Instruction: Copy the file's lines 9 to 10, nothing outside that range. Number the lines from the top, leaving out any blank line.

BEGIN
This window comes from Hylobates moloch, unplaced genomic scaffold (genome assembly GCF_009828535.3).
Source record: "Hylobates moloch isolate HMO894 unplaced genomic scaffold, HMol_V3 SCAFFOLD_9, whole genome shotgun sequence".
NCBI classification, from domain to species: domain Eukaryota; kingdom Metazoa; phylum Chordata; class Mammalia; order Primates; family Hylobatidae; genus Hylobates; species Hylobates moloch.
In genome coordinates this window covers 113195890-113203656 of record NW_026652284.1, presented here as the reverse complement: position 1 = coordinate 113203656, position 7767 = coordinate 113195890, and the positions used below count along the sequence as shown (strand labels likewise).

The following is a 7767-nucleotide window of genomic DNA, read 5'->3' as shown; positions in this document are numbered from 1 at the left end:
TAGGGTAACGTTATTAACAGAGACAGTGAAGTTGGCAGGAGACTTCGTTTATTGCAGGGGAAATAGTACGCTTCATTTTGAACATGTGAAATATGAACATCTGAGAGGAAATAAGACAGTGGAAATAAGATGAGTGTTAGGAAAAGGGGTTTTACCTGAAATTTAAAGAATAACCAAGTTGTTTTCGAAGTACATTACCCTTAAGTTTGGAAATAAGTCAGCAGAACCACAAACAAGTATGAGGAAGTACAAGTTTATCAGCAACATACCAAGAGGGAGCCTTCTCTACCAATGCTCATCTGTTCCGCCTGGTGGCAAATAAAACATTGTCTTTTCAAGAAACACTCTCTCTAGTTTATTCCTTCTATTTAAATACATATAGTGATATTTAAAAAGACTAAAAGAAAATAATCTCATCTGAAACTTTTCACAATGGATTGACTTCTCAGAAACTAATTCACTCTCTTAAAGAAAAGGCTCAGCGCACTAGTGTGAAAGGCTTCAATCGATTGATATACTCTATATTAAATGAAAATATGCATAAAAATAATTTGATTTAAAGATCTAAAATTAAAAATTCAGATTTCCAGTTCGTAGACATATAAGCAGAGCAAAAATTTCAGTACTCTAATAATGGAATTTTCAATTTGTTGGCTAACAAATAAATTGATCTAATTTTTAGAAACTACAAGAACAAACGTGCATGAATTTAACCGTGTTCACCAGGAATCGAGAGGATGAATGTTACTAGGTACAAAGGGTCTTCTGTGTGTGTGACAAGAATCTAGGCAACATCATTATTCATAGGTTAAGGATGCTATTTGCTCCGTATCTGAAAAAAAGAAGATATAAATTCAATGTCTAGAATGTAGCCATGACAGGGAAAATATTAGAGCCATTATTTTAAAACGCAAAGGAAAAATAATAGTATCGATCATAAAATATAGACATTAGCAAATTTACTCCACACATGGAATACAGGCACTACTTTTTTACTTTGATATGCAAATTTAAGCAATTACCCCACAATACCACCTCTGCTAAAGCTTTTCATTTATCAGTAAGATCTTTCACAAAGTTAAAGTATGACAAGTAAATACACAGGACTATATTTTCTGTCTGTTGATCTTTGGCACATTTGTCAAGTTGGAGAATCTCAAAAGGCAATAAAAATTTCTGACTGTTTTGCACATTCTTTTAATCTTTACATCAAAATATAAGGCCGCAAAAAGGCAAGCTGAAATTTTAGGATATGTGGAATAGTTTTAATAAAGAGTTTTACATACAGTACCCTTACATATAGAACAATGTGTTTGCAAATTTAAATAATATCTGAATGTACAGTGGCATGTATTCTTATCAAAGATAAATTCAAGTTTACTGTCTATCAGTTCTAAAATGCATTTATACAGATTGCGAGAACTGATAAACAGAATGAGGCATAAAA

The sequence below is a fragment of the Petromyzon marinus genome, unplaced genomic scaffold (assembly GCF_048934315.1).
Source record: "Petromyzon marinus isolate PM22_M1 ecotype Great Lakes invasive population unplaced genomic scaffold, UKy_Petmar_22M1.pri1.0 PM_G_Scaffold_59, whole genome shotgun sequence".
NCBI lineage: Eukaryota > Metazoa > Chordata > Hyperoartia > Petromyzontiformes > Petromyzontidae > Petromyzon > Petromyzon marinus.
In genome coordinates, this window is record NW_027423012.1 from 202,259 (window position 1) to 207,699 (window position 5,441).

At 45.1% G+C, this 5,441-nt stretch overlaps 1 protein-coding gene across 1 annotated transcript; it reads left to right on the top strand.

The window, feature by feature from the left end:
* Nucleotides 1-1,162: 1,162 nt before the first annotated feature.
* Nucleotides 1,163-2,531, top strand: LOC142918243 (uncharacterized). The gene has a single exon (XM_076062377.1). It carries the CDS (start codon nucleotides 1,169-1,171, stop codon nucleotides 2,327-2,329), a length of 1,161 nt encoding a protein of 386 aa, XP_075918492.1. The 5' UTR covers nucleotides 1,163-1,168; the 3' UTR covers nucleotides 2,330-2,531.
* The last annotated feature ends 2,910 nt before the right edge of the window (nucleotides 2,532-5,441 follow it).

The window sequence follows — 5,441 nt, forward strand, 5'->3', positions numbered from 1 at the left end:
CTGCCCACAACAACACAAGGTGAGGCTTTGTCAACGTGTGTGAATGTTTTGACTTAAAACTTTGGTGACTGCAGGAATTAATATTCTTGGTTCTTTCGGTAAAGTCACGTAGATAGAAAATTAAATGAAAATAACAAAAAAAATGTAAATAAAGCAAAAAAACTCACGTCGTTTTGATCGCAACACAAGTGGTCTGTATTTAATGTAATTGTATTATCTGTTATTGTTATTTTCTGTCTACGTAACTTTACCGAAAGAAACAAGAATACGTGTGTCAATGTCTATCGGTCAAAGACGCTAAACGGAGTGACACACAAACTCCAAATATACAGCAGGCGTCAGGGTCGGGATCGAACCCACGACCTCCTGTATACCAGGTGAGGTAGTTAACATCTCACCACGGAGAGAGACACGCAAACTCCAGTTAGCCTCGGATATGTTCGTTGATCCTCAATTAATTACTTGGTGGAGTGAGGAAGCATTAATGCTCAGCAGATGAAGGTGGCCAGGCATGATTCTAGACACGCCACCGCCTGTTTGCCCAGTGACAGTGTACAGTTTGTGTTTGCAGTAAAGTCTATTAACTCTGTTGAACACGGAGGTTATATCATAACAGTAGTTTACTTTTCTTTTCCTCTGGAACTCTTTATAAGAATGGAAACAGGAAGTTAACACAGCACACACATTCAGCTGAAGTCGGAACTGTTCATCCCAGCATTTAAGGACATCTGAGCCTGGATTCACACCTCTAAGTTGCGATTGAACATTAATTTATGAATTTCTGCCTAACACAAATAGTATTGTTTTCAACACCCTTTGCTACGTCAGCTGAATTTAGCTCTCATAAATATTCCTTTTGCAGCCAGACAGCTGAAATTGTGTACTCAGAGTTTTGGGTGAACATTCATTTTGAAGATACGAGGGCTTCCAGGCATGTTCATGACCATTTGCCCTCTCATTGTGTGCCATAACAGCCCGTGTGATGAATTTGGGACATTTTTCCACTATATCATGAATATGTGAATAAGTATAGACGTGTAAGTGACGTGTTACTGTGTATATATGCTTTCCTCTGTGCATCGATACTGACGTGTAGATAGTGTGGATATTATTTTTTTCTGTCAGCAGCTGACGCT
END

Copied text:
NCBI lineage: Eukaryota > Metazoa > Chordata > Hyperoartia > Petromyzontiformes > Petromyzontidae > Petromyzon > Petromyzon marinus.
In genome coordinates, this window is record NW_027423012.1 from 202,259 (window position 1) to 207,699 (window position 5,441).